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Mac Curtis

Born Wesley Erwin Curtis in Fort Worth, Texas, Mac began playing guitar at the age of 12, entering local talent competitions. He moved to Weatherford in 1954 and, while there, formed a rockabilly band with two classmates, Jim and Ken Galbraith.

In 1955 he and the band were offered a deal with Cincinnati’s King Records, which released their debut single, "If I Had Me a Woman." Soon afterwards, they were off to New York to play deejay Alan Freed’s 1956 Christmas radio special and tour with Little Richard and George Hamilton IV.

In 1957, Curtis returned to Weatherford to finish school and became a radio deejay in his spare time. At the end of the year, he began three years in the military in Seoul, Korea. Upon his return in 1960, he continued his deejay work through the remainder of the decade at stations that included Atlanta’s WPLO and Orlando’s WHOO (where he was program director for about a year, beginning in 1969).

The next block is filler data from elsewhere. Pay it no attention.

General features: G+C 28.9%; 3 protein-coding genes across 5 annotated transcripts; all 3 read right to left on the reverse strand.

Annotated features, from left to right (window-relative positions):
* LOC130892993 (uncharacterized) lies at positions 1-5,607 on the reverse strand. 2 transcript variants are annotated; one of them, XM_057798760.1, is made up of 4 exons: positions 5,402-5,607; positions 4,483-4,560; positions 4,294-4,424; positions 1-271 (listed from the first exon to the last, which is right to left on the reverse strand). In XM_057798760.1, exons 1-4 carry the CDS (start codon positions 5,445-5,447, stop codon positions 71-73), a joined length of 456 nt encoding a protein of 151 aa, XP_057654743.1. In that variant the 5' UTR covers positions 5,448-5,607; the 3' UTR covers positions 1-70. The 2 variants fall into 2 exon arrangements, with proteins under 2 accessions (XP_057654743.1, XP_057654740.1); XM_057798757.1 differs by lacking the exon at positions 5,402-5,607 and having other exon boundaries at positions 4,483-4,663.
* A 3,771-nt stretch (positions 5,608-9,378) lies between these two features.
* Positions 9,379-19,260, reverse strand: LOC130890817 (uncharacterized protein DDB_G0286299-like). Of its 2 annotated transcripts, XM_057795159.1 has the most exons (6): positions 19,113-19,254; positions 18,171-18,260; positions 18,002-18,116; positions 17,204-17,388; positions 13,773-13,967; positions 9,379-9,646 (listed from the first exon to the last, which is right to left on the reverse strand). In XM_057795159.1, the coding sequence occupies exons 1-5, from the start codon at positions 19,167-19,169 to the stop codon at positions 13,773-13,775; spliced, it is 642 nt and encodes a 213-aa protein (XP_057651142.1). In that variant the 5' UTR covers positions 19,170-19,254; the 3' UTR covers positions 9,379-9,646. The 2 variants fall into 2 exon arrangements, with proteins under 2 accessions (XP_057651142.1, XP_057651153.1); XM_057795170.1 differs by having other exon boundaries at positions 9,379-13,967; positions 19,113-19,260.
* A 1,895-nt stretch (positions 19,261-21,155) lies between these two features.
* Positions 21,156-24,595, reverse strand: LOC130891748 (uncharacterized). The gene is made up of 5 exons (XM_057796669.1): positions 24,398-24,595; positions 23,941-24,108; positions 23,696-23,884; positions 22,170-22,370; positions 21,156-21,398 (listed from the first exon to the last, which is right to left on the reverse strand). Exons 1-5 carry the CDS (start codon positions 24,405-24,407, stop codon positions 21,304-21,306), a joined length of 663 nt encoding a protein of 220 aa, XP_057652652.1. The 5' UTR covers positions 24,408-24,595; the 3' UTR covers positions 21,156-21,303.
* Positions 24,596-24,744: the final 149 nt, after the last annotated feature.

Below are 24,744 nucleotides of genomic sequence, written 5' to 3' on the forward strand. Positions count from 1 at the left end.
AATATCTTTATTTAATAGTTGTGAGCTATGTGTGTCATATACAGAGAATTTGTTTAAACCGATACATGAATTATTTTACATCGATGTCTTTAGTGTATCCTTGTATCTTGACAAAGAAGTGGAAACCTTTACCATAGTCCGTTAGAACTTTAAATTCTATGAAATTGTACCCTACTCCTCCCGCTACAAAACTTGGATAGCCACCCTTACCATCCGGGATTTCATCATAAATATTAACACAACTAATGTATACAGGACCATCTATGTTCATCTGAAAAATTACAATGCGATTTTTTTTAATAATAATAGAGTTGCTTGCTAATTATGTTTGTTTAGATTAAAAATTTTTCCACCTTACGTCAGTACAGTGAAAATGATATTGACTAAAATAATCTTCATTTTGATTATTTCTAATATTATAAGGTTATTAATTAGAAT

During this period, he was called “The Sunshine Man,” a reference to the title of a 1968 single he released. A few more followed. The highest one to chart in Billboard was a country-rock remake of Bobby Darin’s “Early in the Morning” in 1970. It also became the title of his new album.

As rockabilly enjoyed an upsurge in popularity in the 1970s, especially in Europe, Mac began recording with Ray Campi and signed with Ronnie Weiser's Rollin' Rock Records. His music career took off in the 1980s and 1990s and he was later elected to the Rockabilly Hall of Fame.

Station History

1969 - 1970 Other Central Florida Stations (On Air Personality)
1969 - 1970 Other Central Florida Stations (Program Director)

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